We are picking up more and more signs of an impending revival of assumed dead fuel cell technology.
Here is another one: The Nikkei [sub] says that the Japanese government is supporting an initiative to draw a hydrogen from a surprising source: Oil refining. And they need to be ready by 2015.
One of the many uses of hydrogen is in oil refining. In this case, to remove sulfur from oil. The hydrogen used in this process doesn’t have to be high quality, 90 percent pure suffices.
Fuel cells expect 99.9 percent pure hydrogen. The sponsored project aims to produce high purity hydrogen, based on the “industrial” hydrogen technology, “with an eye toward creating a new source of income,” as The Nikkei says.
The Japanese government will bear half the cots of a cheap project. It is estimated to cost 500 million yen ($ 6.15 million) over a three-year period. It wants to be ready in time before 2015. Why 2015?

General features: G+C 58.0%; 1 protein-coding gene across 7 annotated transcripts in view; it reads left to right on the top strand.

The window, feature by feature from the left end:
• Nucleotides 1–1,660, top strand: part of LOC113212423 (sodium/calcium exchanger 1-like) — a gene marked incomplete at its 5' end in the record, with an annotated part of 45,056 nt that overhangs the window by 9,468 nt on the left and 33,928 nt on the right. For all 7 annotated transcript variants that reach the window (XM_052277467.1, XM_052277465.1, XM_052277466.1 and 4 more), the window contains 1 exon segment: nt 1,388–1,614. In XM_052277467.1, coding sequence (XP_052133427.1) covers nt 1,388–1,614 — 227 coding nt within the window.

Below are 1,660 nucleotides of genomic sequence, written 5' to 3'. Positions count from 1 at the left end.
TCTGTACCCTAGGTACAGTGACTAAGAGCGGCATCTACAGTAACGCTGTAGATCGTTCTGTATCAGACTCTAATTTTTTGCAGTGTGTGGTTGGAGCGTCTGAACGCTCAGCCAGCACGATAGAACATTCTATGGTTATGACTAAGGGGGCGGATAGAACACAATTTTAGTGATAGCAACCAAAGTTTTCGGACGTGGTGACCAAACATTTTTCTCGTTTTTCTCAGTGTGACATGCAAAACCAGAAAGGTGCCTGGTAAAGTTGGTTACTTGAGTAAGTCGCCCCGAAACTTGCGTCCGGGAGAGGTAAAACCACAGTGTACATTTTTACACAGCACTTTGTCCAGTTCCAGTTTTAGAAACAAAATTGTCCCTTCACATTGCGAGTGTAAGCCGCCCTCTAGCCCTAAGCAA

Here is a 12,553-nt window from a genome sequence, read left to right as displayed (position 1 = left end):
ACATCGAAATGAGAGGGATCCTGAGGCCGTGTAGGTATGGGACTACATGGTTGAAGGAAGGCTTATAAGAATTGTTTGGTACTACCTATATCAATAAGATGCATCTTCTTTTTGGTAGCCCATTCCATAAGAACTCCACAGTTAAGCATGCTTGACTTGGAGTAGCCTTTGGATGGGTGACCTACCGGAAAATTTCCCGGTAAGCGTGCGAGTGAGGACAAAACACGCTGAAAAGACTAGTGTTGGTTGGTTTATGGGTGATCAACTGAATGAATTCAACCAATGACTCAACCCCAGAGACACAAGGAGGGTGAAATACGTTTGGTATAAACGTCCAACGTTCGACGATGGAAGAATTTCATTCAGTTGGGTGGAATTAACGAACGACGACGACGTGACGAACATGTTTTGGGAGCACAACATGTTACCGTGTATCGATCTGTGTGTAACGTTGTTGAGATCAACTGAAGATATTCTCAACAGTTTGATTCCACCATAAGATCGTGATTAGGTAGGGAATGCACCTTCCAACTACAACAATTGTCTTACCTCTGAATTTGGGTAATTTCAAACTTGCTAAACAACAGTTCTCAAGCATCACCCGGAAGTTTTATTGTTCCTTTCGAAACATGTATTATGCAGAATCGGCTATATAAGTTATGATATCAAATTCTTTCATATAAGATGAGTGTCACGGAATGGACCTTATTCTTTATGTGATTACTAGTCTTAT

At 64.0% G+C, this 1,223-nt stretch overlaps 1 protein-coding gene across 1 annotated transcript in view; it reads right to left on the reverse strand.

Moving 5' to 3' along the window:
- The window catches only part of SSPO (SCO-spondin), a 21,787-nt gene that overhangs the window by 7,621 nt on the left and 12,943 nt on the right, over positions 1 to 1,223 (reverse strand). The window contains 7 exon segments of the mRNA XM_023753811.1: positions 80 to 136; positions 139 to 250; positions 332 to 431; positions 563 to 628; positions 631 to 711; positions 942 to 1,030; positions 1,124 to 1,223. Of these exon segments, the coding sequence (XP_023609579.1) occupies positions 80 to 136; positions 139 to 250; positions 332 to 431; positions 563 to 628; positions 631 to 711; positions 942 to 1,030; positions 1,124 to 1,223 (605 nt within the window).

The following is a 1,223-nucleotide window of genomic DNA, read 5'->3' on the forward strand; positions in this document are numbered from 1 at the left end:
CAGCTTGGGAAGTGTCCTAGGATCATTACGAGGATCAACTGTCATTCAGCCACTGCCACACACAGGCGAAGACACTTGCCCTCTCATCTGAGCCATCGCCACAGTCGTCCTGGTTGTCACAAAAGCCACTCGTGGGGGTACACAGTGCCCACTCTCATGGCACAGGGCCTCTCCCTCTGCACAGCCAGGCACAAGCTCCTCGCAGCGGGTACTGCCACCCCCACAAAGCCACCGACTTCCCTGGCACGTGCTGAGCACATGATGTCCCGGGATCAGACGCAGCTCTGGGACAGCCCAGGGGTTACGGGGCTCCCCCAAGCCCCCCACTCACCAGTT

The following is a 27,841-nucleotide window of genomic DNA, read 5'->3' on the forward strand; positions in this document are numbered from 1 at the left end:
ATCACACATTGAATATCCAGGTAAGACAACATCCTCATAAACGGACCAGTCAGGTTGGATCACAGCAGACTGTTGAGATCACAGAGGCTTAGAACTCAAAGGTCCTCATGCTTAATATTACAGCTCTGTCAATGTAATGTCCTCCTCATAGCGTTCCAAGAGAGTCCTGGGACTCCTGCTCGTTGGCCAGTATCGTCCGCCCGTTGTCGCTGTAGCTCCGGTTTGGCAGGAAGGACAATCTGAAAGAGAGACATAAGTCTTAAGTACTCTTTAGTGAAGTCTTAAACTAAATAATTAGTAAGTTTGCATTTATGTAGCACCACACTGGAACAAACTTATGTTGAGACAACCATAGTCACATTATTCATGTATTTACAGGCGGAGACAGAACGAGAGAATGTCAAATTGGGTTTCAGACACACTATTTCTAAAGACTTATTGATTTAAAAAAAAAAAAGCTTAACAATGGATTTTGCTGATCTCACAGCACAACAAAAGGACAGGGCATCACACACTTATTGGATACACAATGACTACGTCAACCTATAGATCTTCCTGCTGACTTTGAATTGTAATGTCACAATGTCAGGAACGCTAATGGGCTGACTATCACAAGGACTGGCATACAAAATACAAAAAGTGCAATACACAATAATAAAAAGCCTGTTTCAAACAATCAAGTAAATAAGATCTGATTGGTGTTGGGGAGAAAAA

Japan’s Ministry of Economy, Trade and Industry expects a “wide adoption of fuel cell vehicles by fiscal 2015” and “seeks to secure a steady supply of high-purity hydrogen.” Again: Why 2015?
It just so happens that Toyota is dead set on selling its first mass produced fuel cell car by 2015. In Korea, Byung Ki Ahn, general manager of Hyundai-Kia’s Fuel Cell Group, said recently: “There are already agreements between car makers such as ourselves and legislators in Europe, North America and Japan to build up to the mass production of fuel cell cars by 2015.” Indeed, if you go through the many files produced in Brussels, you find that also in Europe “car manufacturers are getting ready for the commercial production of hydrogen vehicles by 2015.” In those many files was the EU master plan, as shown above.
What is this, a hydrogen conspiracy?